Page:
FRANKFURT, June 25 Private equity investor Lone
Star has asked banks to pitch for roles in a planned stock
market listing of its German commercial real estate group TLG
Immobilien, three people familiar with the situation said.
The buyout group is likely to mandate advisors before the
end of July and launch a flotation in autumn, the sources said.
The real estate company is worth about 1.5 billion euros ($2
billion) including debt, they added.
While Europe has seen a flurry of initial public offerings
(IPOs) this year, investors are getting more choosy over where
they park their money and are turning away from businesses with
the most questionable valuations.
"The IPO comes quite soon after Lone Star's acquisition of
the unit, but they have to use the current market window," one
of the sources said.
TLG Immobilien and U.S.-based Lone Star declined to comment.
Lone Star bought TLG Immobilien, which manages about 800 in
commercial properties, for 1.1 billion euros in 2012 from a
government agency that organises the privatisation of east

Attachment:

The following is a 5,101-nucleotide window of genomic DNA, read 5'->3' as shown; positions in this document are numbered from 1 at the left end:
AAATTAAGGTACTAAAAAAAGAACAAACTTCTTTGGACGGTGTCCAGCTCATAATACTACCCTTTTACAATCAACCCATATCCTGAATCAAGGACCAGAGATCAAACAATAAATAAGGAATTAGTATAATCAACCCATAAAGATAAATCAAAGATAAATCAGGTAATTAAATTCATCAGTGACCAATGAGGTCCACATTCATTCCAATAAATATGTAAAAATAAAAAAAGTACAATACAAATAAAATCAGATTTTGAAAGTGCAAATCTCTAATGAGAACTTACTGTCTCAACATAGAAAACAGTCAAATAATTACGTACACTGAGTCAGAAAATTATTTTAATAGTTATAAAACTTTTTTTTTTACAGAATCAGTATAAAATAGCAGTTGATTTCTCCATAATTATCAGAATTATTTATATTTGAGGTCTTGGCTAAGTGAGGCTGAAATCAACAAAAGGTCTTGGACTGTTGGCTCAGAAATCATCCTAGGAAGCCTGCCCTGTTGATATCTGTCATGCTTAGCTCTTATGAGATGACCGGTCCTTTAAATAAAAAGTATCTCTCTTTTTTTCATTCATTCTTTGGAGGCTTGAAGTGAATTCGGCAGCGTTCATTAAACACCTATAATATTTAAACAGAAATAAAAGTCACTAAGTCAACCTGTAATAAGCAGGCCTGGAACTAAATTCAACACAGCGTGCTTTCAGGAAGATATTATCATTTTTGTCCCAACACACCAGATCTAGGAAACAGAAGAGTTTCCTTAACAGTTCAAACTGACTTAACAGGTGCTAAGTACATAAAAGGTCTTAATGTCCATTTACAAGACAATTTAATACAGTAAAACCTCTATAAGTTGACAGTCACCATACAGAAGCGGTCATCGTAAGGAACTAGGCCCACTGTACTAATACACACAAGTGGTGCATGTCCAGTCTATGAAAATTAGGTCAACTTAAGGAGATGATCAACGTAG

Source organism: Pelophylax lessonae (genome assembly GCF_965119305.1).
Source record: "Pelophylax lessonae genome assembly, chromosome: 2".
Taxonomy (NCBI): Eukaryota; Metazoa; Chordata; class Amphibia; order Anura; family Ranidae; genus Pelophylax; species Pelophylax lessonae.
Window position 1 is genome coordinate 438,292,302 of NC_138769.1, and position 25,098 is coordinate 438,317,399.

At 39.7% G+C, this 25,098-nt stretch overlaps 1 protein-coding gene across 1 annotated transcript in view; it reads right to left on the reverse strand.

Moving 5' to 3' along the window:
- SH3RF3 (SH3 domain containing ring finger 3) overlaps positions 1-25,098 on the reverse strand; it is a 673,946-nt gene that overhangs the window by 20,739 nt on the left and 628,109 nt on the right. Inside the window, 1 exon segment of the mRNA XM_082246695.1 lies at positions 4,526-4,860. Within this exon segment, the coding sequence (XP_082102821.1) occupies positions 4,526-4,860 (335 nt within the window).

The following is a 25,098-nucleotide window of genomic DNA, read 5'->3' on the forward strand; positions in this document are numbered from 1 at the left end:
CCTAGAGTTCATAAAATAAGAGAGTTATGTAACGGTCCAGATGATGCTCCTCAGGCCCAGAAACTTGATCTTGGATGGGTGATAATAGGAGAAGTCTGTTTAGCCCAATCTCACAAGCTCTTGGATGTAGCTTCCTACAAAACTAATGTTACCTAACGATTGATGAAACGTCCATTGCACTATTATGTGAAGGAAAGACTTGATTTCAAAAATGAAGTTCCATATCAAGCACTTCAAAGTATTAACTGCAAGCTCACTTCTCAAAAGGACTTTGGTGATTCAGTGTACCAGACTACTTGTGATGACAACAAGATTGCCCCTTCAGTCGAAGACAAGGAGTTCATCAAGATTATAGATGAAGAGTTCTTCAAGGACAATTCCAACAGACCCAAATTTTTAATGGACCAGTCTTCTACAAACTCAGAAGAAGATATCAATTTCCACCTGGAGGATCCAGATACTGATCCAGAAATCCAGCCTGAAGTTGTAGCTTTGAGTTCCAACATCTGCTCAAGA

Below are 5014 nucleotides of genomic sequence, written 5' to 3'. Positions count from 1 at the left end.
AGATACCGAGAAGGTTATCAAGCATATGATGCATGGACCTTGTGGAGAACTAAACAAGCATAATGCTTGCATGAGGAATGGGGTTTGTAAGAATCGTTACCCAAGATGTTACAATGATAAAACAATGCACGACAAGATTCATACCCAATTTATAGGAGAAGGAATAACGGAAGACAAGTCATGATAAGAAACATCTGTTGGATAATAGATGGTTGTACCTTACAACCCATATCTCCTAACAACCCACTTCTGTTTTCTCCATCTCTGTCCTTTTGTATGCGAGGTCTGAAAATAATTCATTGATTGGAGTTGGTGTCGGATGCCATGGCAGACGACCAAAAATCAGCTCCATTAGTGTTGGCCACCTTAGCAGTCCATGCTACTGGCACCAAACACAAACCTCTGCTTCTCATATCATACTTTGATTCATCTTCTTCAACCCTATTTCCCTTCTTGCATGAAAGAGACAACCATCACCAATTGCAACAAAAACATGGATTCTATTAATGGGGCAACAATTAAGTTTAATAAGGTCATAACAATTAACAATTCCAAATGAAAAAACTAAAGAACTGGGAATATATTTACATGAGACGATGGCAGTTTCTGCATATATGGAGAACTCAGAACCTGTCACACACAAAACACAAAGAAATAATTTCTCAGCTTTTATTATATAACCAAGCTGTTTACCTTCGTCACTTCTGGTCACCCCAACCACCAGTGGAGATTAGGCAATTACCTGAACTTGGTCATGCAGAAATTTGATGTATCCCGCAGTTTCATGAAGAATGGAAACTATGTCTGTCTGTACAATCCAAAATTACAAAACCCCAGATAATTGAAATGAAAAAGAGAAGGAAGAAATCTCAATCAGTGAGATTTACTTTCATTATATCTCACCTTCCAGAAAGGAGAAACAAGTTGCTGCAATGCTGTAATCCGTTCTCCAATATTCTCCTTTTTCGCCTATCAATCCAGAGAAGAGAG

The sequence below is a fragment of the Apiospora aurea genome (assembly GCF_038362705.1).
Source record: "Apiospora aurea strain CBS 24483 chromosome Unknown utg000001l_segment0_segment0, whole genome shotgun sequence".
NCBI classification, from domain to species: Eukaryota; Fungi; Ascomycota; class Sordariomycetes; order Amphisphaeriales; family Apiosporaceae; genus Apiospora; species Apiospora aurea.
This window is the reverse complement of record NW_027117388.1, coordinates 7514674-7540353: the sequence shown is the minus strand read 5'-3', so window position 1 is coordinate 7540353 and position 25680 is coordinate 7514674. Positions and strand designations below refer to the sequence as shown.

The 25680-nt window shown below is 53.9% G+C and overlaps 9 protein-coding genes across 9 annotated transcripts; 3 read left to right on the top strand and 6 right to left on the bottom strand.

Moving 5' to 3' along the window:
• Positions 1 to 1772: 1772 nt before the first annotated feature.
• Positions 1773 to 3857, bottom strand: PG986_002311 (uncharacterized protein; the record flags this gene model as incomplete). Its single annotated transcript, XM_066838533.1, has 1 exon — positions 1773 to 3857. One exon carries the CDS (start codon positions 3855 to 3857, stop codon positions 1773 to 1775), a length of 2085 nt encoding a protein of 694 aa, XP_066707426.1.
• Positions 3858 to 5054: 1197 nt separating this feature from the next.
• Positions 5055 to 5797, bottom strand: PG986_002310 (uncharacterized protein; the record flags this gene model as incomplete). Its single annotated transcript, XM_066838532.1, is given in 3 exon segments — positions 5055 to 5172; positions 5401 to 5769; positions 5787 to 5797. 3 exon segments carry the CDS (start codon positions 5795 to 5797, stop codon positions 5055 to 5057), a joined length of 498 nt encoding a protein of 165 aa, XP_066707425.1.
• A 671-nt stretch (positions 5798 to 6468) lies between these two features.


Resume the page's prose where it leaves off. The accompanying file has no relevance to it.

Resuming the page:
German companies in the wake of the reunification of Germany in
At the time, the government also sold a portfolio of
residential properties dubbed TLG Wohnen for nearly 500 million
euros to real estate group TAG Immobilien.
Germany's real estate sector has seen a string of deals in
recent months, with investors attracted by the reliable income
stream that property projects typically offer and by higher
yields than German sovereign bonds. Investors are also betting
on rising property prices in Europe's largest economy.
Earlier this year, Austria's Immofinanz spun off
its German arm Buwog into a separate company. In
February, Deutsche Annington bought residential units
worth 1.4 billion euros from Blackstone and Round Hill
Capital. In 2013, GSW and Deutsche Wohnen
merged to create Germany's No. 2 real estate company.
Over the past 10 years, TLG Immobilien has spent 1.4 billion
euros on portfolio investments and acquisitions, according to
Its office buildings, hotels and retail properties are
mainly located in eastern German cities like Berlin, Dresden and
Rostock. Landmark buildings include Kulturbrauerei, a former
brewery which now hosts restaurants and clubs, and office
building Spreestern, both in Berlin, as well as Dresden's
Zwinger-Forum, which houses a shopping arcade and a hotel.
TLG tenants include car maker Daimler and
software maker SAP.
($1 = 0.7355 Euros)
(Reporting by Arno Schuetze and Alexander Hübner; Editing by